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Feds Move to Protect Some Surviving Spouses of Reverse Mortgage Holders
A new federal rule has taken effect aimed at protecting certain spouses of reverse mortgage holders from being forced out of their homes when the mortgage holder dies. NOTE: This rule has been rescinded. For details, click here.
A reverse mortgage allows homeowners to use the equity in their home to take out a loan, but borrowers must be 62 years or older to qualify for this type of mortgage. Up till now, if one spouse was under age 62, the younger spouse had to be left off the loan in order for the couple to qualify for a reverse mortgage. Some lenders have actually encouraged couples to put only the older spouse on the mortgage because the couple could borrow more money that way.
But couples often did this without realizing the potentially catastrophic implications. If only one spouse's name was on the mortgage and that spouse died, the surviving spouse would be required to either repay the loan in full or face eviction.
In 2012, AARP sued the Department of Housing and Urban Development (HUD) on behalf of the surviving spouses of individuals who took out Home Equity Conversion Mortgage (HECM), which are the most widely available reverse mortgage and are administered by HUD. The spouses in the suit could not sell and repay their loans because, due to the housing downturn, the homes were worth less than the balance due on the reverse mortgage.
In a decision issued September 30, 2013, the U.S. District Court for the District of Columbia agreed with AARP and told HUD to find a way to shield surviving spouses from foreclosure and eviction.
HUD developed a new rule that took effect August 4, 2014, and that better protects at least some surviving spouses. Under the rule, if a couple with one spouse under age 62 wants to take out a reverse mortgage, they may list the underage spouse as a “non-borrowing spouse.” If the older spouse dies, the non-borrowing spouse may remain in the home, provided that the surviving spouse establishes within 90 days that she has a legal right to stay in the home (this could, for example, be an ownership document, a lease, or a court order). The surviving spouse also must continue to meet the other requirements of a reverse mortgage holder, such as paying property taxes and insurance premiums.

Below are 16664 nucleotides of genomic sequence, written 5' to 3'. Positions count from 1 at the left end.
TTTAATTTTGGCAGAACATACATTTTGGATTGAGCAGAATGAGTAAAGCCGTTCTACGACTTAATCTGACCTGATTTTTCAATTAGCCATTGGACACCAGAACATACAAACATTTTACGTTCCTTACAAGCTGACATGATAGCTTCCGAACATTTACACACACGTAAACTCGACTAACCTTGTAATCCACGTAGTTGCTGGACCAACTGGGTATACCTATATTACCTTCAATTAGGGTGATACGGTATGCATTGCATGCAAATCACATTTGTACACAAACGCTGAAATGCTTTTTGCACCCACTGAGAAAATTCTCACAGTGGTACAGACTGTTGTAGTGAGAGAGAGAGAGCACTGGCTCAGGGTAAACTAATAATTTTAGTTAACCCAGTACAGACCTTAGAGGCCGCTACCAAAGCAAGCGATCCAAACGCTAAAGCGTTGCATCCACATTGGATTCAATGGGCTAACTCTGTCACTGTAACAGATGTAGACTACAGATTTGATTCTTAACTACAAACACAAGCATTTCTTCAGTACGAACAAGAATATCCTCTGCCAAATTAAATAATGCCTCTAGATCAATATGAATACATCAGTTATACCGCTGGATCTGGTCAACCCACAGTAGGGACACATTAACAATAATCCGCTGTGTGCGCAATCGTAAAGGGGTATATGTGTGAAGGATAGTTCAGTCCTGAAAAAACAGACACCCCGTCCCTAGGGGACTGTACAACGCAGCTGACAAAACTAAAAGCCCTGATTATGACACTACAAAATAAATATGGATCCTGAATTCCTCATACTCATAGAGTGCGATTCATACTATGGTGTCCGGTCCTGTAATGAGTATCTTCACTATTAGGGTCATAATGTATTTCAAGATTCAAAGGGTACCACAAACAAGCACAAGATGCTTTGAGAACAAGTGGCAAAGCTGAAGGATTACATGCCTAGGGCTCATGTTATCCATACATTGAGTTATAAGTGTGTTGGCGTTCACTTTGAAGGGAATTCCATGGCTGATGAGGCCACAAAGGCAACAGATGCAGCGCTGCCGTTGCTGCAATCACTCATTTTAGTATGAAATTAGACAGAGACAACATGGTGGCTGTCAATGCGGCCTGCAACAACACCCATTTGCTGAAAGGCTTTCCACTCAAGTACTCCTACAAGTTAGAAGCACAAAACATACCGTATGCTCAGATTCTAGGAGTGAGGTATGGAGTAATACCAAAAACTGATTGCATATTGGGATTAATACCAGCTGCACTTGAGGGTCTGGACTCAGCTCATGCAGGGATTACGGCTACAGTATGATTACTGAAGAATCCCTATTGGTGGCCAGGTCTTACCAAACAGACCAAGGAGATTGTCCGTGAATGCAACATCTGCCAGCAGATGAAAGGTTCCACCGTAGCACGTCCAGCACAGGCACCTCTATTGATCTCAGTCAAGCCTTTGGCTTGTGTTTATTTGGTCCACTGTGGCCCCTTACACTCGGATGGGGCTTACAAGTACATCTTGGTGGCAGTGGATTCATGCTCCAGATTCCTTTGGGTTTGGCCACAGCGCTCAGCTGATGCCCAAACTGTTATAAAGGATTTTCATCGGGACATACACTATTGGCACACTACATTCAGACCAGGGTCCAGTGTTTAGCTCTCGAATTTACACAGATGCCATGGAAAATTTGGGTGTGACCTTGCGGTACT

However, the non-borrowing surviving spouse cannot access the remaining loan balance, and the new rule protects only spouses who were married to the borrowing spouse at the time the loan was taken out. Spouses who married the borrowing spouse after the mortgage was taken out are not protected.
Another downside is that under the new rule, spouses will no longer be able to leave a younger spouse off the mortgage to get a larger loan amount. This means that loan amounts will be less for such couples because loans are based on the younger spouse’s age.
Finally, the new HUD rule affects only loans written after August 4, so it does not protect non-borrowing spouses on existing reverse mortgage loans, as Hayward, California, ElderLawAnswers member Gene Osofsky points out in his excellent blog post on the new rule. However, Osofsky notes that surviving non-borrowing spouses on older loans might still attempt to seek protection under the umbrella of the court’s ruling in the the AARP case. If you think you might be in this situation, check with your elder law attorney.
For more about reverse mortgages, click here.